Talk about doing an 180o turnabout in activity. We immediately go from 2 weeks of sitting still, to a week filled with a flurry of visits and experiences; starting the moment we leave Flagstaff.
We pull out of Navajo Depot and less than an hour later we come to a halt at Sunset Crater Volcano National Monument – to see what the aftermath of a volcanic eruption looks like (or in my mind, what it would be like to walk on the surface of another planet).
Not really sure what to expect, I am pleasantly surprised by our visit which takes in a 1 mile walk around a lava field in the shadow of Sunset Crater (which from the base you can’t actually tell is a crater, it just looks like a mountain of cinder, but from an aerial view you can see the whole in its top).
The lava field is surreal. You walk down into it and suddenly you are removed from the pine forest landscape you drove through to get here and instead you are transported to the surface of, what could be, mars or some other foreign world. Your feet crunch through the fine grey cinder and ash that forms the pathway through the field and everywhere you look are rough, misshapen black rocks; jutting up from the surface of the floor. On closer inspection the rocks you realise these are ‘normal’ stone, but that they have a bubbled appearance to them, not solid but containing small round holes in them; air pockets created when the lava cooled from its liquid form.
While the temperature of the day is certainly not at its peak, the lava field feels a couple of degrees warmer, helped I’m sure by the rocks absorbing the heat and being retained in the ‘bowl’ area we are walking in. I continue to be amazed by the environment as I walk, with not only the shape of the rocks around us, but by the colours too; for not everything is a pure black, but multiple shade of black, grey, buff and even shades of pink. I have no idea the reason or cause behind the colourations.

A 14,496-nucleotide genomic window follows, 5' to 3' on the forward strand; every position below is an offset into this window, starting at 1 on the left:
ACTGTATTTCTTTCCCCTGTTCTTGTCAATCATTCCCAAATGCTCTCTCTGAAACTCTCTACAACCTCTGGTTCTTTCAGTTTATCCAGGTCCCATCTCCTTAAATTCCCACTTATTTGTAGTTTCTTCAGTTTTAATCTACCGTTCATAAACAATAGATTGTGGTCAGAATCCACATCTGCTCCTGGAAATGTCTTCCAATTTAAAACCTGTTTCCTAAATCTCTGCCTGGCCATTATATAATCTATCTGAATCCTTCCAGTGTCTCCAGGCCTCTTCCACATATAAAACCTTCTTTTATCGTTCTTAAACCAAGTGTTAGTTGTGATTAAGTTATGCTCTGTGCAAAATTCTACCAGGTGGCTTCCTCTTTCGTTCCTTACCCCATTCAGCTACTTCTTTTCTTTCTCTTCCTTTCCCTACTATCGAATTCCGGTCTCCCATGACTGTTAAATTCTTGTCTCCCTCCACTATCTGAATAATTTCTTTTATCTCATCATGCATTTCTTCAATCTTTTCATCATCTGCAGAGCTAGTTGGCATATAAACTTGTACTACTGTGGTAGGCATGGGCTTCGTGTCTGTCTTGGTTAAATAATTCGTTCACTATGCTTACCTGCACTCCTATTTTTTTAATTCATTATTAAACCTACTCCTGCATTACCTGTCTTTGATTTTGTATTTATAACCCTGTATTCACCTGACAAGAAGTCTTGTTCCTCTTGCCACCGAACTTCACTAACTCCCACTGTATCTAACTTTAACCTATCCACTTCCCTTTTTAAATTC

Once I move past the bizarre feeling of the area I begin to notice how much life is actually present in the lava field. It isn’t bare as I first thought, but looking closely there are small patches of wildflowers here and there; a singular pant growing in a rock crevice here, and several small tree saplings over there in the cinder. And actually all around there are medium sized shrubs, looking something like lavender in shape, and then of course there are the odd single Ponderosa Pines scattered here and there.
I’m slightly disappointed by there being no type of educational signs for me to read. While I am thoroughly enjoying the visual feast, as always I like to know what I am looking at and how it came to be, and here I have not a clue, apart from that the site is part of the San Francisco Volcanic Field and last exploded 900 years ago.
With our walk concluded it’s time for a mammoth drive in the bus, heading over 200 miles north, across the border and into Utah!
Utah is a state with a special place in my heart already, having spent a summer in Salt Lake City over 10 years ago, working an internship at The Tracy Aviary in the heart of the city. Not only did I meet some wonderful people there, but I loved being in the city, surrounded by a mountain backdrop wherever I turned. I have some fantastic memories of my time in Salt Lake and am so happy that I can now see so much more of the state as we travel through it.
Before we hit the state line though, we traverse some of the most diverse landscapes of northern Arizona. Driving north we pass through the Navajo Nation Reservation, which encompasses some of the most picturesque rust red rock, cliff and canyon formations we’ve seen.
While the area is attention-grabbing to us for the scenery, I can’t help but think about this landscape in a broader scale, this is after all the land that the Navajo Indians (and some Hopi and other tribes) have been basically forced to accept and inhabit, when their lands were taken from them from invading white people from Europe.